Song To Song
There are some directors whose opening scenes provide a sense of comfort and security, drawing you into a recognisable style that lets you know you are in safe hands. You know what to expect because they know where they’re heading. The same used to be said of Terrence Malick before hitting rocky ground over the past five years. The switch to his current, freeform style is, of course, instantly recognisable, but far more likely to induce a series of exasperated sighs the moment we are asked to listen to another A-list actor whisper through their ponderous inner monologue.
Despite story becoming a long lost friend of Malick, we have still seen the visionary director release classics like The Thin Red Line and The Tree of Life, as he searches for ever more larger themes within his films. Song to Song sees him continuing – and hopefully now sealing – an airy, meandering trilogy centred on the dull and the beautiful. Despite having a penchant for wanting to “cut to birds” (as Christopher Plummer commented in the aftermath of 2005’s The New World), he is still a director actors queue up to work with, this time enlisting Michael Fassbender, Natalie Portman, Rooney Mara, Ryan Gosling, Cate Blanchett, Holly Hunter and a number of older rock stars to populate this world . And that's without mentioning the names of Christian Bale, Arcade Fire and Fleet Foxes, who were all cut from the final edit.
The music industry serves as the setting for his latest effort, although the actual 'story' has very little to with the ins-and-outs of the music world. Producer Cook (Fassbender), has been sleeping with budding musician Faye (Mara) for some time and their relationship continues even after she begins a relationship with songwriter BV (Gosling). Using Malick’s free-associative approach, the story slowly expands once Cook meets waitress Rhonda (Portman) which quickly leads to marriage. BV discovers the truth about Faye’s indiscretions and hooks up with Amanda (Blanchett) while Faye drifts into a relationship with Zoey (Bérénice Marlohe).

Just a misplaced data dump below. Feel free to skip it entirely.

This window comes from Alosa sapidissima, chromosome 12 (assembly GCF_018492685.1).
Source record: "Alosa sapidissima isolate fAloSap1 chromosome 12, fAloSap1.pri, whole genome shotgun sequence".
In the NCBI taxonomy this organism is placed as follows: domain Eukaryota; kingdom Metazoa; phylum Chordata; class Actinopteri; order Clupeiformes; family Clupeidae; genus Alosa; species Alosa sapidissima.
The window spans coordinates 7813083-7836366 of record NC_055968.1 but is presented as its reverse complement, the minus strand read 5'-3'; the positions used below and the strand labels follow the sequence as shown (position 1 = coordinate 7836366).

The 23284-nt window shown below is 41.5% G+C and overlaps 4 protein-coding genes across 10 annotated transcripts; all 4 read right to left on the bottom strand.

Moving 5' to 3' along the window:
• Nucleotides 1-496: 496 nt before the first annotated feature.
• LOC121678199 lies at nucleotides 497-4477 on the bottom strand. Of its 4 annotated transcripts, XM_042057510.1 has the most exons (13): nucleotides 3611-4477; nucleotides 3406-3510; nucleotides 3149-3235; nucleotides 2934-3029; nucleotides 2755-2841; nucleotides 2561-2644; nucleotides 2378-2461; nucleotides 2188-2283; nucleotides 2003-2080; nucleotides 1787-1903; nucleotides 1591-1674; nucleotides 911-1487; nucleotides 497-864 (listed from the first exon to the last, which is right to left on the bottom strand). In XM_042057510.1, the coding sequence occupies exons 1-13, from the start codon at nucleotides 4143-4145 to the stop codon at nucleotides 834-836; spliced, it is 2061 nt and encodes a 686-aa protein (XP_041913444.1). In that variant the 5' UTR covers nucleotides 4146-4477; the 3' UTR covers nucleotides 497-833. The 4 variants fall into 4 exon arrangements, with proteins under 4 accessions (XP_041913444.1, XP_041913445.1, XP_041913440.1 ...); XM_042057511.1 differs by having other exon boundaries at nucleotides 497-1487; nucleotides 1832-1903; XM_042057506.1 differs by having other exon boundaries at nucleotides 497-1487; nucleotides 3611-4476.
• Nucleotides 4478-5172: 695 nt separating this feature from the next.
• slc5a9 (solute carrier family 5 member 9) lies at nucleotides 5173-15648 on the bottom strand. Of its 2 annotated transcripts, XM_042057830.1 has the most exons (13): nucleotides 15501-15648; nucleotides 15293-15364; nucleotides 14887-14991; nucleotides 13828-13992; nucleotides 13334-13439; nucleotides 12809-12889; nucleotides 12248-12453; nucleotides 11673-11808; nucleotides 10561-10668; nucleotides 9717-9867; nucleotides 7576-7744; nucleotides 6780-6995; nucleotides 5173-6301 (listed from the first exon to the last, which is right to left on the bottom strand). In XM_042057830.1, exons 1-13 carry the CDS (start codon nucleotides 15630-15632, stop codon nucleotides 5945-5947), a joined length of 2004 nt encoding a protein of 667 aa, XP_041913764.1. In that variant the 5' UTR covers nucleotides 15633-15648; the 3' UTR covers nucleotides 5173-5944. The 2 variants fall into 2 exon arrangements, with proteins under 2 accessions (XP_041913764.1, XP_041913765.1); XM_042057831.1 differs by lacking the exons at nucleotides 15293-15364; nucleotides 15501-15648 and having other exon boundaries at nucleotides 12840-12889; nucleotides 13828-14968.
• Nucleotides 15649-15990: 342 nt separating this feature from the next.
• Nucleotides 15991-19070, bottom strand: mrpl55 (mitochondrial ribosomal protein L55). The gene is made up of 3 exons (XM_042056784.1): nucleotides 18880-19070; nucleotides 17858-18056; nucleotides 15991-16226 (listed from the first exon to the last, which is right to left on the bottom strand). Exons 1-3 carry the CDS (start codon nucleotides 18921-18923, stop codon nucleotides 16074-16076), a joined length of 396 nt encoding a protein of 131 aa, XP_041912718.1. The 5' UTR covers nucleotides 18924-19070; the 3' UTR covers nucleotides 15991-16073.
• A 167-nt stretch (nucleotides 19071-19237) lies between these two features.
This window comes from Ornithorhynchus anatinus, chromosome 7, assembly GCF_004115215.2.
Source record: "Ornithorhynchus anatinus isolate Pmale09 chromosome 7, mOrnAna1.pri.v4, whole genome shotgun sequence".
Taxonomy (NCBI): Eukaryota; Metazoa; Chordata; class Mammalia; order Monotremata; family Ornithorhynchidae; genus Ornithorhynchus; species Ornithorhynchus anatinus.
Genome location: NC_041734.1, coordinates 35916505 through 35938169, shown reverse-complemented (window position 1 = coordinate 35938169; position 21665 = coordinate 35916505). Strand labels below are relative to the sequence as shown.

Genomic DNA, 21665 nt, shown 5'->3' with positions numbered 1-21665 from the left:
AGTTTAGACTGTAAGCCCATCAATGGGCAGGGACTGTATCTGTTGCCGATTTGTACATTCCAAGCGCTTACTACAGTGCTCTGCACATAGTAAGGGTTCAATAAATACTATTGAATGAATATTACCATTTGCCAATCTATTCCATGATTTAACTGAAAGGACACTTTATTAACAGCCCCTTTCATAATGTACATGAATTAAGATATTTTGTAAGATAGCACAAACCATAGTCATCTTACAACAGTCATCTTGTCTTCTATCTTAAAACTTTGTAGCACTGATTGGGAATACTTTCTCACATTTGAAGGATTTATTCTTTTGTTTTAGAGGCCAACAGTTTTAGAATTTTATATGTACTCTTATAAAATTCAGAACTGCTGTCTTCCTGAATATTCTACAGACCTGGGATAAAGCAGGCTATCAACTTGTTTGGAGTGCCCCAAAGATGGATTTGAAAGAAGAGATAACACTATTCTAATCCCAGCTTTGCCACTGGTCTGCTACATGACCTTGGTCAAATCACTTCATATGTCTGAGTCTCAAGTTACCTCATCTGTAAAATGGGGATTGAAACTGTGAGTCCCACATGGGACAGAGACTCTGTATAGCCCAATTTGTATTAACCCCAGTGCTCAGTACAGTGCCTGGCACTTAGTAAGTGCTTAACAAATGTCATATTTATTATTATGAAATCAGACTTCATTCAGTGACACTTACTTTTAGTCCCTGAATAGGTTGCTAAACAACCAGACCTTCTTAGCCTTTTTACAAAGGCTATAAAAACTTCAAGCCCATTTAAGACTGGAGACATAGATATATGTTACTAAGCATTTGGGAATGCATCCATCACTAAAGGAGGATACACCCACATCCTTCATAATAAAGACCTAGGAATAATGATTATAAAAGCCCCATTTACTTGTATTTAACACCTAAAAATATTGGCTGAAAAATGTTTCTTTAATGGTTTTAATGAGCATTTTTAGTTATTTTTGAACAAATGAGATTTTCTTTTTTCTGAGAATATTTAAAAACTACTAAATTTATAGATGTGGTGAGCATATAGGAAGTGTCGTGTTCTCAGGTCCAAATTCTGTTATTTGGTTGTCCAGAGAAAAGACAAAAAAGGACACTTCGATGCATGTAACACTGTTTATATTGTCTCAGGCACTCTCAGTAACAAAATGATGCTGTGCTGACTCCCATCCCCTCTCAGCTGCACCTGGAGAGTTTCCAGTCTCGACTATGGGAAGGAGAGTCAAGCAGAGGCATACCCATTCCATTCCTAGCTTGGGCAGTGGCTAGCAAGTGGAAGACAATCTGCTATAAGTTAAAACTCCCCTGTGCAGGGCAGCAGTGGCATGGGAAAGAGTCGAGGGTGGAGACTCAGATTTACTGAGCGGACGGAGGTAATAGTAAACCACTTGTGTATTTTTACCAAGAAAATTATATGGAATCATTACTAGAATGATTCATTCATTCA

Described in this way, the story feels compact and eventful, but seen through the eyes of modern day Malick, it becomes a painful experience to sit through. The poetical tone is never satisfactory, with scene after scene failing to connect with the spiritual soul it so desperately seeks out. Malick is obsessed with attempting to reach into a lyrical ether he believes exists within the inner lives of these characters. The problem being that all anyone else can see is a parade of empty shells. There are only so many times you can watch these people tediously drift in and out of shot while churning out dialogue such as “I don’t like to see the birds in the sky because I miss you,” without your eyes becoming permanently lodged under the roof of your eyelids.
The actors themselves seem utterly lost as they float across a sun-lit Austin muttering inane strands of improvised dialogue. Florence Welch, Iggy Pop, Patti Smith, John Lydon, Flea and Anthony Kiedis all make brief appearances as part of the industry backdrop (shot at the SXSW festival) and their meaningless presence only serves to highlight how self-indulgent and badly-judged Malick’s eye has become. Somewhere in California, Christian Bale is sitting back wiping his brow, with a broad grin of relief spread across his face.